For the last week, or thereabouts, I've written a number of articles on what really happened near to Roswell, New Mexico in the summer of 1947. Today's article is not on the Roswell case itself, or on what we know about the event, however. Rather, today's article is very different: It covers my observations on how Ufology - as a community - addresses Roswell and how it may address it in the future. With that said, here we go: For the last few decades, Roswell has been Ufology’s number-one case. It’s a field of research that is always looking for proof that UFOs exist. And, by proof, I mean hard, solid evidence that can be examined and studied – if, of course, "they" would only "tell us the truth." As I write this, more than seventy years have gone by since Kenneth Arnold kicked off the flying saucer controversy – after encountering a squadron of unidentified aerial vehicles near Mt. Rainier, Washington State. And, although we have masses of material, eye-witness testimony, photos, declassified files, etc., the fact is that we still don’t have hard evidence of – or definitive answers for – what UFOs actually are. Roswell, however, UFO researchers say, theoretically offers us those answers. If only, that is, we could uncover the bodies, the wreckage, the old files, and so on. And presuming, of course, that Roswell was an alien event and not something else. Such as something down-to-earth and which still has to remain hidden at all costs.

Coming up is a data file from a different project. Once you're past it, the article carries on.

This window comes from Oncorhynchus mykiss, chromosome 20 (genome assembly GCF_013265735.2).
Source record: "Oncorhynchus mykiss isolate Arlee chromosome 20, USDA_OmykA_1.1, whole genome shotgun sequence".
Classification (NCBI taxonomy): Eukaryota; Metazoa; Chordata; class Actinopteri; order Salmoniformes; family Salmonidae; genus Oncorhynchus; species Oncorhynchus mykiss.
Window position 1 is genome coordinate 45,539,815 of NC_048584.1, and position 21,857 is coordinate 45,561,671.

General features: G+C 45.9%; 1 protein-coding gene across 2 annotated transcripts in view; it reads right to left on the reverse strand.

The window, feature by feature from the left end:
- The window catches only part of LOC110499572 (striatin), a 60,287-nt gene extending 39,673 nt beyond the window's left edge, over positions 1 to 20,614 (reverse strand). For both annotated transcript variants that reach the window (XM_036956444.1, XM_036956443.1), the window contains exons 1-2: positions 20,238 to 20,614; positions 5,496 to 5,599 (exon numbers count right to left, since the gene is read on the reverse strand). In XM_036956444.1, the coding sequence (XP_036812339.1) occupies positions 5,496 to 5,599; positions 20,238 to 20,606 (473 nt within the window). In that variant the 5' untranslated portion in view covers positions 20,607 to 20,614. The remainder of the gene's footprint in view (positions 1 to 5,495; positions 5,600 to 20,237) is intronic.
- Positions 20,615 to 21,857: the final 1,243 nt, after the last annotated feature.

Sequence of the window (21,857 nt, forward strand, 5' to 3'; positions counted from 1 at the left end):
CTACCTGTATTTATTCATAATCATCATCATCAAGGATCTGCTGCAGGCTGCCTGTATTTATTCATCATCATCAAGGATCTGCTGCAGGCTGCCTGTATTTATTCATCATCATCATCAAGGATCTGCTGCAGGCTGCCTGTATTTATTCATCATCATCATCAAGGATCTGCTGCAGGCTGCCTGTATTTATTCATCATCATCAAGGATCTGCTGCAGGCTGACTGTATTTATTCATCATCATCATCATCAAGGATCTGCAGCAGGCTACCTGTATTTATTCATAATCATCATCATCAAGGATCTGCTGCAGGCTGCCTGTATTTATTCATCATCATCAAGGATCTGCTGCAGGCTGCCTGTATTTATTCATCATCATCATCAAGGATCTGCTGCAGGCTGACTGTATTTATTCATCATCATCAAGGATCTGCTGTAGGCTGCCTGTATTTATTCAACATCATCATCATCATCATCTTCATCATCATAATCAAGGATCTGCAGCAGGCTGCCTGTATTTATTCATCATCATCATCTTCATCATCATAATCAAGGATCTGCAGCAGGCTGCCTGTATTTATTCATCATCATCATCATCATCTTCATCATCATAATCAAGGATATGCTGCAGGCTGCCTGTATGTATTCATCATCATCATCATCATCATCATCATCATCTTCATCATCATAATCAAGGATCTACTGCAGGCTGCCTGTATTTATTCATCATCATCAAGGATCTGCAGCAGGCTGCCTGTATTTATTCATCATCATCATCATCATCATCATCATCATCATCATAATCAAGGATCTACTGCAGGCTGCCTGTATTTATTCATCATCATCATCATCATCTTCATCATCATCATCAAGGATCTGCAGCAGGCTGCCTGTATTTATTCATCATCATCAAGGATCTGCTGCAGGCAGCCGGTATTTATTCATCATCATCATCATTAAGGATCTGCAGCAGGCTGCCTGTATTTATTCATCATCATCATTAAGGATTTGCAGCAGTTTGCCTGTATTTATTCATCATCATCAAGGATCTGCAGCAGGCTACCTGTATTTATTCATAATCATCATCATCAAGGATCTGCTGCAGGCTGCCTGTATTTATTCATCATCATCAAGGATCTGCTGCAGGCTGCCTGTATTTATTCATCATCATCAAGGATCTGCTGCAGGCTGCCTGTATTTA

The fact is that Ufology is not just seeking hard, undeniable proof that UFOs exist. Much of Ufology is desperate to find pro-E.T. evidence for Roswell, chiefly so that all those decades of research won’t be seen as a waste of time. Those UFO researchers now in their sixties, seventies and eighties are faced with meeting the Grim Reaper before they get to see the doors to the "secret Roswell hangar"” opened wide. For those researchers, the answers have to come, before it’s all too late. And they have to come soon. Roswell is to them what Moby Dick was to Captain Ahab. So, for those who conclude that aliens crashed back in July 1947, the Roswell affair – with its large number of first-, second-, and third-hand witnesses, and with the government having changed its stance on what happened more than a couple of times – is the one that could really tip the scales. And, with the scales tipped, the world would know that the UFO community was right all along and it was all worth it. All thanks to Roswell. There’s very little doubt in my mind that when Ufologists see the word "Roswell" prominently referenced in a new online article, there’s an immediate sense of "Maybe, this time, we really have it nailed."